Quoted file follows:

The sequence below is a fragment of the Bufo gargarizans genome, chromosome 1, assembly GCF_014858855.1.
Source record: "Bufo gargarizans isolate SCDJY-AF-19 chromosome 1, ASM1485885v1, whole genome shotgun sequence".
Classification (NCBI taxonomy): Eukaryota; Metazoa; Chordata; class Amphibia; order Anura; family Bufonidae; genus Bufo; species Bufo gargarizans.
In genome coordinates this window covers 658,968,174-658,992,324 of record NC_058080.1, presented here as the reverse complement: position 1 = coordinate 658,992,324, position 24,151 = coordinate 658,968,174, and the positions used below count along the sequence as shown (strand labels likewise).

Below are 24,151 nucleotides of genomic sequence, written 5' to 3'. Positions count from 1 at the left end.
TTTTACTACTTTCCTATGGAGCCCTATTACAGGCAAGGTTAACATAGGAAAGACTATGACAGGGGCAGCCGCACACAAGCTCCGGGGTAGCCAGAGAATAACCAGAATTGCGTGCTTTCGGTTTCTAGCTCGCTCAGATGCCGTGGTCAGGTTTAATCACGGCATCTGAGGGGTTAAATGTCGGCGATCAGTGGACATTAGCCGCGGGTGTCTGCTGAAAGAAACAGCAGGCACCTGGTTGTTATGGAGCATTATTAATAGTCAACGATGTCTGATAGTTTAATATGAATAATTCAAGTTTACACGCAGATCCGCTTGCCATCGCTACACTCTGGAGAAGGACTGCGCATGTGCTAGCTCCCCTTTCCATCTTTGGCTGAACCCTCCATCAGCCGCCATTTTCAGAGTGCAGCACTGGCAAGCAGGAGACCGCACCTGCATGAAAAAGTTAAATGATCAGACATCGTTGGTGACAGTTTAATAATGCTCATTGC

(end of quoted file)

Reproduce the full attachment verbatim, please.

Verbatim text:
The sequence below is a fragment of the Bufo gargarizans genome, chromosome 1, assembly GCF_014858855.1.
Source record: "Bufo gargarizans isolate SCDJY-AF-19 chromosome 1, ASM1485885v1, whole genome shotgun sequence".
Classification (NCBI taxonomy): Eukaryota; Metazoa; Chordata; class Amphibia; order Anura; family Bufonidae; genus Bufo; species Bufo gargarizans.
In genome coordinates this window covers 658,968,174-658,992,324 of record NC_058080.1, presented here as the reverse complement: position 1 = coordinate 658,992,324, position 24,151 = coordinate 658,968,174, and the positions used below count along the sequence as shown (strand labels likewise).

Below are 24,151 nucleotides of genomic sequence, written 5' to 3'. Positions count from 1 at the left end.
TTTTACTACTTTCCTATGGAGCCCTATTACAGGCAAGGTTAACATAGGAAAGACTATGACAGGGGCAGCCGCACACAAGCTCCGGGGTAGCCAGAGAATAACCAGAATTGCGTGCTTTCGGTTTCTAGCTCGCTCAGATGCCGTGGTCAGGTTTAATCACGGCATCTGAGGGGTTAAATGTCGGCGATCAGTGGACATTAGCCGCGGGTGTCTGCTGAAAGAAACAGCAGGCACCTGGTTGTTATGGAGCATTATTAATAGTCAACGATGTCTGATAGTTTAATATGAATAATTCAAGTTTACACGCAGATCCGCTTGCCATCGCTACACTCTGGAGAAGGACTGCGCATGTGCTAGCTCCCCTTTCCATCTTTGGCTGAACCCTCCATCAGCCGCCATTTTCAGAGTGCAGCACTGGCAAGCAGGAGACCGCACCTGCATGAAAAAGTTAAATGATCAGACATCGTTGGTGACAGTTTAATAATGCTCATTGC